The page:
Cassirer hat sich — wie der späte Cohen und der späte Natorp — von der Marburger Beschränkung auf Erkenntnistheorie entfernt. In bisher unpublizierten Texten aus der Emigrationszeit befaßte Cassirer sich mit dem Problem der Metaphysik. Goethes Lehre von den Urphänomenen und die Gestalttheorie Kurt Goldsteins beeinflußten Cassirers späte Theorie der « Basisphänomene ». Diese neue Denkrichtung knüpfte an die Symboltheorie Cassirers an und wies auf ihren Ausgang hin. Tout comme Cohen et Natorp dans leur œuvre tardive, Cassirer s'est situé au-delà (...) de la théorie de la connaissance à laquelle l'École de Marbourg entendait se limiter. Dans des textes écrits durant son exil et qui n'ont pas encore été publiés, Cassirer aborde la problématique de la métaphysique. La théorie gœthéenne des phénomènes originaires comme la théorie de la forme développée par Kurt Goldstein ont influencé la réflexion tardive de Cassirer sur les « phénomènes de base ». Cette nouvelle orientation de sa pensée s'articule sur la théorie du symbole, et indique comment la dépasser. (shrink)
The first part of this essay outlines Cassirer’s philosophy of biology in the context of philosophy of science in the 20th century, giving an overview of Cassirer’s different writings on the philosophy of biology. The second part outlines his treatment of what he took to be the chief philosophical problem in the philosophy of biology: the conflict between mechanism and vitalism. Cassirer interpreted this conflict as a methodological debate, not a metaphysical problem. In Cassirer’s eyes, each point of view is (...) justified within specifics limits. The third part explicates Cassirer’s critique of Darwinism. Although Cassirer was critical of particular conceptions of Darwinian evolution, he did not reject evolution and, in fact, asserted that the concept of emergence was also of far-reaching importance in other fields besides biology. Part four offers concluding remarks about the importance of the philosophy of biology for Cassirer’s general philosophical orientation and for his conception of the tasks of philosophical theory. (shrink)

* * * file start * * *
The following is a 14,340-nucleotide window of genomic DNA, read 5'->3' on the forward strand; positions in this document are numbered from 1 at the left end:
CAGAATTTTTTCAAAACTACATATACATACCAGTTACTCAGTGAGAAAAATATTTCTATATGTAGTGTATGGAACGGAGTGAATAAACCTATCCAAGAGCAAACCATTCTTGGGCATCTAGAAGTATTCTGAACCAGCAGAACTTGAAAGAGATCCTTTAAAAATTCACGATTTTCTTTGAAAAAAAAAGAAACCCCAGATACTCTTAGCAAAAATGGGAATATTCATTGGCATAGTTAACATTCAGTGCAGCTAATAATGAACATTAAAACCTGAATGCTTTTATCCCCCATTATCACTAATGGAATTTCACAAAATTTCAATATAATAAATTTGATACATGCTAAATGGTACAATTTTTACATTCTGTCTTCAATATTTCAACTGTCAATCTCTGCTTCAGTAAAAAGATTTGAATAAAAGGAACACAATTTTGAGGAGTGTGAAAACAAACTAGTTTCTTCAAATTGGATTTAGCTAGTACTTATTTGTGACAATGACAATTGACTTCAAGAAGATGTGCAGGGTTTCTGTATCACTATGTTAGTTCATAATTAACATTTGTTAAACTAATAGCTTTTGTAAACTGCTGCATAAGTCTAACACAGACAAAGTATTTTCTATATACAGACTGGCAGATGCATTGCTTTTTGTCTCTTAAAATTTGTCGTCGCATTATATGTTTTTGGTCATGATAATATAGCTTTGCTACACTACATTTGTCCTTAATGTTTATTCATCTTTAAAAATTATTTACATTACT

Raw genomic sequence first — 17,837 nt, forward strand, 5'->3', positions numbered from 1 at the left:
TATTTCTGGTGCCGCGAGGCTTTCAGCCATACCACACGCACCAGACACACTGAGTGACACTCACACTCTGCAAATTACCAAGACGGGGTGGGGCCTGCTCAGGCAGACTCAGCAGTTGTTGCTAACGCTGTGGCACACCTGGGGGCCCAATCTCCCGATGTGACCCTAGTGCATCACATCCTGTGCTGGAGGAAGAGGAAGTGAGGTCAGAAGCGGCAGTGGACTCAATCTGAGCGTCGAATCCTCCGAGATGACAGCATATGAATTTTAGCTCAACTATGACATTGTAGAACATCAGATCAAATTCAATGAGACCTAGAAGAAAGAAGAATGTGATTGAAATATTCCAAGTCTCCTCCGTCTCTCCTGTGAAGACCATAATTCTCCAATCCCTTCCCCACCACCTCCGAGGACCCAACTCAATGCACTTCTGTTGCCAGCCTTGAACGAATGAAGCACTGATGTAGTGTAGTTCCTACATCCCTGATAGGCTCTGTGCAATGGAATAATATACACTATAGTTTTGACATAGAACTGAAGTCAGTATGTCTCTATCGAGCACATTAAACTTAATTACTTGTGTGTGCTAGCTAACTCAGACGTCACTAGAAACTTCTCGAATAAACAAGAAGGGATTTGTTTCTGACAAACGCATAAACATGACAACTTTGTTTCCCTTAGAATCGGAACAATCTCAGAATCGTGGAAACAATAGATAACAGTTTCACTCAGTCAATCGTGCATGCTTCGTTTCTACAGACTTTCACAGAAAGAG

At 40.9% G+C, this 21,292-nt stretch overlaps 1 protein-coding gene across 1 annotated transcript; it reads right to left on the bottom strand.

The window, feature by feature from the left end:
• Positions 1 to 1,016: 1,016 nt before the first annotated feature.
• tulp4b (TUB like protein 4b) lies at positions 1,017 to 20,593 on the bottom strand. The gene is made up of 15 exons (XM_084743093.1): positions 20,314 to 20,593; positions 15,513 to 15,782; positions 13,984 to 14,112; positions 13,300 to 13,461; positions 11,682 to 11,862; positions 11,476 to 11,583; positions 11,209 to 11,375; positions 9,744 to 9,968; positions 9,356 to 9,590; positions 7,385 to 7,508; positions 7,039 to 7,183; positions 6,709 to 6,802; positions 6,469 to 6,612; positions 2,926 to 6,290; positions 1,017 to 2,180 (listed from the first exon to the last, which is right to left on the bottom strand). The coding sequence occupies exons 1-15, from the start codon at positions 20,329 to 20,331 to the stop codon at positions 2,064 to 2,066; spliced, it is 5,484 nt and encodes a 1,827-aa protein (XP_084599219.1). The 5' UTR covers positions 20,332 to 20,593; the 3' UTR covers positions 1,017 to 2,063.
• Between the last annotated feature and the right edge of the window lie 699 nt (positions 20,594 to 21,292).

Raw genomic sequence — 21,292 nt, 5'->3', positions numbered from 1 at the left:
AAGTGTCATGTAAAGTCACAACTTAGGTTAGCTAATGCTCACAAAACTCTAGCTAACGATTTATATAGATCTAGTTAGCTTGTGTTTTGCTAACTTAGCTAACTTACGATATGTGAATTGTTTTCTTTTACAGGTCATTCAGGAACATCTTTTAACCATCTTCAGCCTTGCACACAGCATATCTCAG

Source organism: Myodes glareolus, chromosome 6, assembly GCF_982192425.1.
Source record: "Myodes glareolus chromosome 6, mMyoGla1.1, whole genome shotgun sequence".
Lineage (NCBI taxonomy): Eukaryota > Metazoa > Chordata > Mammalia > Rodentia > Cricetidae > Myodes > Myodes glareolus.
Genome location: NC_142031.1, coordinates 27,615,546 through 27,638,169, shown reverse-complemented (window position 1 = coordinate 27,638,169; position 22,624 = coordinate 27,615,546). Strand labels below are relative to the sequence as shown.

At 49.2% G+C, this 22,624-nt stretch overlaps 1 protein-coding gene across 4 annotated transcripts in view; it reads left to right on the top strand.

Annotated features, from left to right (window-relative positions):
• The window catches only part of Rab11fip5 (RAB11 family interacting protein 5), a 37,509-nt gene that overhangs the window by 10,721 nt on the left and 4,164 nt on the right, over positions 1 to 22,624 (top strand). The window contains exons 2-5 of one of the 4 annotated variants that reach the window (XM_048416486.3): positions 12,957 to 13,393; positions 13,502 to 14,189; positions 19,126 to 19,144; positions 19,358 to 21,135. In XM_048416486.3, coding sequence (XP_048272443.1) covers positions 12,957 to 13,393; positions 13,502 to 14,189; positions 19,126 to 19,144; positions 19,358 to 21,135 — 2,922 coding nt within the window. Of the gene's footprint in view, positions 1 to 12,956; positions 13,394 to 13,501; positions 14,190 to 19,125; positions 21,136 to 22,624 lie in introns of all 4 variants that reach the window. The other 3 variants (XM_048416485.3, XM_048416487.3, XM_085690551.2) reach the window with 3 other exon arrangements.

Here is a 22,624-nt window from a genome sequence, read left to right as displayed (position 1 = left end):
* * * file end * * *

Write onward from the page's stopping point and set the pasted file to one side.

At his death in 1945, the influential German philosopher Ernst Cassirer left manuscripts for the fourth and final volume of his magnum opus, _The Philosophy of Symbolic Forms_. John Michael Krois and Donald Phillip Verene have edited these writings and translated them into English for the first time, bringing to completion Cassirer's major treatment of the concept of symbolic form. Ernst Cassirer believed that all the forms of representation that human beings use—language, myth, art, religion, history, science—are symbolic, and the (...) concept of symbolic forms was the basis of his thinking on these subjects. In this volume, which contains one text written in 1928 and another in about 1940, Cassirer presents the metaphysics that is implicit in his epistemology and phenomenology of culture. The earlier text grounds the philosopher's conception of symbolic forms on a notion of human nature that makes a general distinction between Geist and life. In the later text, he discusses Basis Phenomena, an original concept not mentioned in any of his previous works, and he compares his own viewpoint with those of other modern philosophers, notably Bergson and Heidegger. (shrink)
Although Cassirer's four-volume Das Erkenntnisproblem in der Philosophie und Wissenschaft der neueren Zeit has long been highly regarded as an example of historical scholarship — Cassirer was awarded the golden Kuno-Fischer Medal of the University of Heidelberg in July 1914 for the first two volumes — its importance for understanding his theoretical position seems to have gone unrecognized. In the English-speaking world it is, unfortunately, only known through the fourth volume, and when this appeared in English in 1950 it met (...) with a negative, even hostile, reception. (shrink)